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How to protect your cat from fleas

ginger cat scratching an itch sitting on lawn

Fleas—they’re a common but unwelcome parasite that can negatively impact your cat’s health. To better control fleas, it’s helpful to understand a little about their life cycle, the symptoms of flea infestation in cats, and the best way to choose a flea treatment or preventative. 

If that seems like a lot, don’t worry—we’ll cover everything you need to know to help keep your pet safe and healthy. 

The Flea Life Cycle 

As parasites, fleas are remarkably efficient and well adapted to their environment. Adult fleas feed on blood from mammals like cats and dogs. When fleas mate and lay eggs, they fall from the host animal’s fur to the ground, where they lay in a dormant pupal state. This pupal state can last from weeks to months, depending on environmental conditions. When the pupae hatch, the young adult fleas survive on detritus until they are mature enough to find a host. An adult female can begin laying eggs within just two days of finding a host. Multiply that by hundreds, and it’s easy to see how quickly flea infestation can get out of control.  



Where Did My Cat Get Fleas? 

If your cat has fleas, it’s not that your animal is dirty or unhealthy. Fleas are an environmental hazard, and they thrive anywhere there are grasses and animals. From the deep woods to a suburban soccer field, fleas are everywhere. Even cats that spend most of their lives indoors can pick up fleas from the garden or patio—or from contact with an infected animal, including your dog if you have a multi-pet household. 

Cats provide an ample host for fleas, offering warmth, dense fur for cover, and of course the flea’s primary nutrient: blood. And because outdoor cats tend to roam, they provide a ready-made transportation system to help fleas spread to new areas (and hosts).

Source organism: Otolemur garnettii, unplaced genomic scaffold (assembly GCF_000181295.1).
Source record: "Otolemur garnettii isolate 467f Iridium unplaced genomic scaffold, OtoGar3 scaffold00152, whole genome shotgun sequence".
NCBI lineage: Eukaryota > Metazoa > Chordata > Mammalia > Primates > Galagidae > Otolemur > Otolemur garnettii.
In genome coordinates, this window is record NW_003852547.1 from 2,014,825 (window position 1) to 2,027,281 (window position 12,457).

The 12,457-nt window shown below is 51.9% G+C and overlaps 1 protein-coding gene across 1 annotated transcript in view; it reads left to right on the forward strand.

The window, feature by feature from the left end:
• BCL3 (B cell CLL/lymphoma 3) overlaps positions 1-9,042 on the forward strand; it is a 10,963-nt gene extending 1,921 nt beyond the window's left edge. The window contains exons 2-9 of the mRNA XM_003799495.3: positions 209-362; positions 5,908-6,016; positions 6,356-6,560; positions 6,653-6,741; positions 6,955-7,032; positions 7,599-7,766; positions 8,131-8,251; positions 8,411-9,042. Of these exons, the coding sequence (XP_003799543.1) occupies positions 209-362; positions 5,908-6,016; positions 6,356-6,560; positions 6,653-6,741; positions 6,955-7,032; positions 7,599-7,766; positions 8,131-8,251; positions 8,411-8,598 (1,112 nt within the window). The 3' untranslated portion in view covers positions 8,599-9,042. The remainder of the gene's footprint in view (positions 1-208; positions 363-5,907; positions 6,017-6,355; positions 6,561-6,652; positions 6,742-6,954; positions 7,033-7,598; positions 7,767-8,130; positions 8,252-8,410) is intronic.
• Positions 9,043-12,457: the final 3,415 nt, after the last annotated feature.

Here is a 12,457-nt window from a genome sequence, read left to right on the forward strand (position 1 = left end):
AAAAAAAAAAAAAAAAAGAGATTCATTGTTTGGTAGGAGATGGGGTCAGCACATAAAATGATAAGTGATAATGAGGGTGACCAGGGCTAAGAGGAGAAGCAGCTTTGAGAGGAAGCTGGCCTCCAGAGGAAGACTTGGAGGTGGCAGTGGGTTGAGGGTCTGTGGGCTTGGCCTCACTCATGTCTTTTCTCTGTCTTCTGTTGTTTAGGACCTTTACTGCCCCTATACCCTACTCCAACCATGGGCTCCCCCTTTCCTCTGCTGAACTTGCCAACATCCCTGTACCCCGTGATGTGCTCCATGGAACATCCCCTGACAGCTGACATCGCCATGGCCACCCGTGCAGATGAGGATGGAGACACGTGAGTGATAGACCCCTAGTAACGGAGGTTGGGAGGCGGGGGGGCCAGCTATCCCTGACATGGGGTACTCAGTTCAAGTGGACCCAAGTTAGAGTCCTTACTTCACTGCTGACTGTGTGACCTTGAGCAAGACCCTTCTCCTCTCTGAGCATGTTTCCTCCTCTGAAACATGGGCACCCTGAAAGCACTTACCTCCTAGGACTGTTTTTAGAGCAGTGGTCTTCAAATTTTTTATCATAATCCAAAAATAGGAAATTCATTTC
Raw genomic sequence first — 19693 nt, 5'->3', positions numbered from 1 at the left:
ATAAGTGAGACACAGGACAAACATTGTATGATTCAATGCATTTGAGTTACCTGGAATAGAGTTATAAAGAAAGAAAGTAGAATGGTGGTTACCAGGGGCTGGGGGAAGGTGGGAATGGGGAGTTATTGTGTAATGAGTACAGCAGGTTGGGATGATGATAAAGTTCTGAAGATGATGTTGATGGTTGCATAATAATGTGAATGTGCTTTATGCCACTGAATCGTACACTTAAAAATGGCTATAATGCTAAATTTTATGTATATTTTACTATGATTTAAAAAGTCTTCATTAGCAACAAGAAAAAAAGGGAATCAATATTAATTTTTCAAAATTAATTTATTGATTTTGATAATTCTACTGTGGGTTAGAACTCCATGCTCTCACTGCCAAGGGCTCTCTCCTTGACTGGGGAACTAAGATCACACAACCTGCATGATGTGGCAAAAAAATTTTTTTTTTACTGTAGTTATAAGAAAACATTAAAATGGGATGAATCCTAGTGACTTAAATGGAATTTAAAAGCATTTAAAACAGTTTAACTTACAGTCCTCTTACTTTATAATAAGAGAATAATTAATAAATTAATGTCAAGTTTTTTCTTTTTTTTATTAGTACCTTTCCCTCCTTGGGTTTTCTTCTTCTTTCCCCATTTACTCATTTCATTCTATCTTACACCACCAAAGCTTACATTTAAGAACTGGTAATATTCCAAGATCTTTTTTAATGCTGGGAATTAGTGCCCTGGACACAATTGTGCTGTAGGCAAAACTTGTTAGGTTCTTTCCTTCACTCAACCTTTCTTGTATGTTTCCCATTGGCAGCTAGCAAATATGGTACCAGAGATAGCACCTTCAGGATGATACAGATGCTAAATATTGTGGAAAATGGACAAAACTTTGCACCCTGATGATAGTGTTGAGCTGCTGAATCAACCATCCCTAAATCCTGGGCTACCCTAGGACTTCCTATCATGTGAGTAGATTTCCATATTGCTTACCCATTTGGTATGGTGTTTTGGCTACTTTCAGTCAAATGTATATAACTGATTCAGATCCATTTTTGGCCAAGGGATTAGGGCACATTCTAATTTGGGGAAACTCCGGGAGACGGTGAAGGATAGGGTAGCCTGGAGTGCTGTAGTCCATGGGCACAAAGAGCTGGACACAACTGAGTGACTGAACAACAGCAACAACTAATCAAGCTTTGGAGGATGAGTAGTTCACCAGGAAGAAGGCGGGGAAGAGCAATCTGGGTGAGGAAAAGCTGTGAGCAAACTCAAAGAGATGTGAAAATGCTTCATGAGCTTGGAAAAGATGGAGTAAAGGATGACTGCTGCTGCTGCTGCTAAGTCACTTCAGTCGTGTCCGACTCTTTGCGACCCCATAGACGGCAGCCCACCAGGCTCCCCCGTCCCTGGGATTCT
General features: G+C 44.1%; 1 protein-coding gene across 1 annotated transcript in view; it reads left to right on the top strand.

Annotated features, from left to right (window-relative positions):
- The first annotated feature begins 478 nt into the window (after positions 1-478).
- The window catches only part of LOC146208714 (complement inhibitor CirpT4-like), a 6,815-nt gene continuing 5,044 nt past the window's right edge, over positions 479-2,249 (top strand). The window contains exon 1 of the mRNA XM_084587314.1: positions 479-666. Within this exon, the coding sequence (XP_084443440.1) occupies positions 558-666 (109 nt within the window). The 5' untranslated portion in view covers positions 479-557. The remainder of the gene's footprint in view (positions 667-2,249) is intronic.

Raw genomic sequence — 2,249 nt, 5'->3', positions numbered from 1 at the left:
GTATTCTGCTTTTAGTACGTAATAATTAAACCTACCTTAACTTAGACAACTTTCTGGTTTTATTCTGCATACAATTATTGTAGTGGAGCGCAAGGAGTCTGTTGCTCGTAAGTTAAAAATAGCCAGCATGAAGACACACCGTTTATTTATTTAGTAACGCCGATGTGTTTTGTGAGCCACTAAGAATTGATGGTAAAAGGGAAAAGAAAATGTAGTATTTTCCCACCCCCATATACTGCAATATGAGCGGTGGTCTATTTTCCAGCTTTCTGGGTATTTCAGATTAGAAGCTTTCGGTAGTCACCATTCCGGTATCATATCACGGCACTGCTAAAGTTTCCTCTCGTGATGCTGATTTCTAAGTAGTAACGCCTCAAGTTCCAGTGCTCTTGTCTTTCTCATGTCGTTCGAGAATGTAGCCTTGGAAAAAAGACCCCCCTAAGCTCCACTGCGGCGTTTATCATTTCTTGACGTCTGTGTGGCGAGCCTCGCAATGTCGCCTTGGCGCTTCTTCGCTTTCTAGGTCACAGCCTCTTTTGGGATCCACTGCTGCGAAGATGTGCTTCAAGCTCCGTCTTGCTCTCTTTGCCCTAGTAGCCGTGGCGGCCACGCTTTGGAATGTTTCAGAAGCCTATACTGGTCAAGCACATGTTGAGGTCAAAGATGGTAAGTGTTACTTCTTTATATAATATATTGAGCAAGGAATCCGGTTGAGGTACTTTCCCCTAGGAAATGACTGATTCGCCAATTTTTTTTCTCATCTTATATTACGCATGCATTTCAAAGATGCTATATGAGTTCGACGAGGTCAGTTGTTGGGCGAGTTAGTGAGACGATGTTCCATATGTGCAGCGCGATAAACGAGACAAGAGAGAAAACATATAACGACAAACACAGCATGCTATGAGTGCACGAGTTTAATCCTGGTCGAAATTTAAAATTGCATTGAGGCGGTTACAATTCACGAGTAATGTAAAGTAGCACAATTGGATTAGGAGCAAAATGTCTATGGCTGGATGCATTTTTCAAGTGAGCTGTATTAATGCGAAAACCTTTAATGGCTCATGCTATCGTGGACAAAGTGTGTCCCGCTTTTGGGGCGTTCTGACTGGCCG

Fleas are also very adaptable to indoor environments and will readily establish themselves in rugs, carpets and bedding. 

What Are the Symptoms & Signs of Flea Infestation? 

The first symptoms you’ll likely notice are: 

  • Excessive scratching—fleas like to move about the host. The bites are irritating, making pets more likely to scratch. 
  • “Cobbing”—nibbling at one area; the base of the tail is a common place. 
  • Skin irritation at flea bite sites is common and can result in dermatitis, which can become severe in cats that are allergic to fleas. 

Another symptom of flea infestation in cats is weakness and lethargy (often signs of anemia), seen most often in severe cases. Very young kittens (<6 weeks) or cats with pre-existing health issues may find it particularly hard to fight off the effects of severe flea infestation. In some cases, the condition could be life-threatening if left untreated.      

What Should I Do if My Cat Has Fleas? 

Fortunately, most cases of flea infestation are not serious and can be treated at home.  

A flea comb will reveal any fleas hidden by the fur. As you gently brush your pet, you may also notice what appear to be tiny dark flecks or scabs—these are actually flea excrement. The amount of “flea dirt” can help you assess the severity of the infestation. Bathing your pet for a few minutes in a gentle dish liquid (Dawn dish soap is excellent!) will kill most of the fleas, washing away both them and their waste. When your pet is calm and dry, try a gentle flea combing to remove any matter that may remain.    

If you suspect that your cat has a severe flea infestation, ask your veterinarian to recommend a flea shampoo that’s safe for cats. Be sure to mention the age and overall health of your pet, as some products may not be suited for kittens.  

Wash any blankets, rugs or bedding you suspect may be infested. This will help prevent a reinfestation from pupae that may lie dormant in your home. 

How Can I Prevent Future Flea Problems? 

There are some easy steps you can take to help keep your cat (and your home) flea free! 

  • Flea-proof your pet. Products like Frontline® and Advantage™ offer flea collars and topical flea preventatives that protect your pet through flea season and beyond. Some topical preventatives use permethrins–agents that interfere with the flea’s reproductive cycle, killing the adult fleas while preventing females from reproducing. Ask your vet which type of product is best for your cat, and also about oral medications to combat fleas.  
  • Limit your cat’s outdoor time. The less time your cat spends exploring those grassy areas, the lower the risk for flea exposure. 
  • Comb your pet regularly. Consistent brushing with a flea comb will help detect fleas before they get out of hand.   
  • Wash your cat’s bedding. Because fleas can reside in blankets and towels, it’s recommended to wash your pet’s bedding regularly. 

If you have concerns or questions about your cat’s health or any flea treatments your pet may require, consult with your veterinarian. They have the expertise and tools to get your pet the treatment it needs, and the peace of mind you deserve. 

Cecily Kellogg

By Cecily Kellogg

Cecily Kellogg, Felix guest blogger, spent eight years working as a veterinary technician before applying her knowledge and experience as a writer.

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